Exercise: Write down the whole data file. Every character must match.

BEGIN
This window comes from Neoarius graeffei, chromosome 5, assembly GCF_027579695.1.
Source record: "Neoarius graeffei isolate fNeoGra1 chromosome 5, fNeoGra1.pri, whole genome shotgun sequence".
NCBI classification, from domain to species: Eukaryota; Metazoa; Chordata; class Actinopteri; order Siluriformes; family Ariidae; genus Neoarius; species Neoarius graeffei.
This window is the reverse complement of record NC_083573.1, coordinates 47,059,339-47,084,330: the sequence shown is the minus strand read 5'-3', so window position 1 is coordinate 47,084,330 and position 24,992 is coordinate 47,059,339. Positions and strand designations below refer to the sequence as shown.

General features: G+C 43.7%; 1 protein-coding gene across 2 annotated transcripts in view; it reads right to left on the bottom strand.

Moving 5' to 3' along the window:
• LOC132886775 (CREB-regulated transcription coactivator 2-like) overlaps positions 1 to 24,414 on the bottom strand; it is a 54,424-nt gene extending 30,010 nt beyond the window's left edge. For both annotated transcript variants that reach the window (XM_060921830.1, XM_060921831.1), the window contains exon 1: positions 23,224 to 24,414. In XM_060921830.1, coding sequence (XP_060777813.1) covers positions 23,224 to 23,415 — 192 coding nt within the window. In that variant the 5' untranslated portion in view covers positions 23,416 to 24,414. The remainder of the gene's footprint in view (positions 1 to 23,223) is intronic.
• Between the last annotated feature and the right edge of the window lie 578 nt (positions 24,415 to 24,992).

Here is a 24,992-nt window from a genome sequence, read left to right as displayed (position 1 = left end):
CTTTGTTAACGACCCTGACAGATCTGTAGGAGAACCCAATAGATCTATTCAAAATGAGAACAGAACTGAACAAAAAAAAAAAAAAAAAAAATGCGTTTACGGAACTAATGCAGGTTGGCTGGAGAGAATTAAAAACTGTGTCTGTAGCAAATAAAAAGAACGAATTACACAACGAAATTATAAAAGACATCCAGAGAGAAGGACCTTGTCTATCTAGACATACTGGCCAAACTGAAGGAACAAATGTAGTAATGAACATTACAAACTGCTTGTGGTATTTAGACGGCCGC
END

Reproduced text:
This window comes from Neoarius graeffei, chromosome 5, assembly GCF_027579695.1.
Source record: "Neoarius graeffei isolate fNeoGra1 chromosome 5, fNeoGra1.pri, whole genome shotgun sequence".
NCBI classification, from domain to species: Eukaryota; Metazoa; Chordata; class Actinopteri; order Siluriformes; family Ariidae; genus Neoarius; species Neoarius graeffei.
This window is the reverse complement of record NC_083573.1, coordinates 47,059,339-47,084,330: the sequence shown is the minus strand read 5'-3', so window position 1 is coordinate 47,084,330 and position 24,992 is coordinate 47,059,339. Positions and strand designations below refer to the sequence as shown.

General features: G+C 43.7%; 1 protein-coding gene across 2 annotated transcripts in view; it reads right to left on the bottom strand.

Moving 5' to 3' along the window:
• LOC132886775 (CREB-regulated transcription coactivator 2-like) overlaps positions 1 to 24,414 on the bottom strand; it is a 54,424-nt gene extending 30,010 nt beyond the window's left edge. For both annotated transcript variants that reach the window (XM_060921830.1, XM_060921831.1), the window contains exon 1: positions 23,224 to 24,414. In XM_060921830.1, coding sequence (XP_060777813.1) covers positions 23,224 to 23,415 — 192 coding nt within the window. In that variant the 5' untranslated portion in view covers positions 23,416 to 24,414. The remainder of the gene's footprint in view (positions 1 to 23,223) is intronic.
• Between the last annotated feature and the right edge of the window lie 578 nt (positions 24,415 to 24,992).

Here is a 24,992-nt window from a genome sequence, read left to right as displayed (position 1 = left end):
CTTTGTTAACGACCCTGACAGATCTGTAGGAGAACCCAATAGATCTATTCAAAATGAGAACAGAACTGAACAAAAAAAAAAAAAAAAAAAATGCGTTTACGGAACTAATGCAGGTTGGCTGGAGAGAATTAAAAACTGTGTCTGTAGCAAATAAAAAGAACGAATTACACAACGAAATTATAAAAGACATCCAGAGAGAAGGACCTTGTCTATCTAGACATACTGGCCAAACTGAAGGAACAAATGTAGTAATGAACATTACAAACTGCTTGTGGTATTTAGACGGCCGC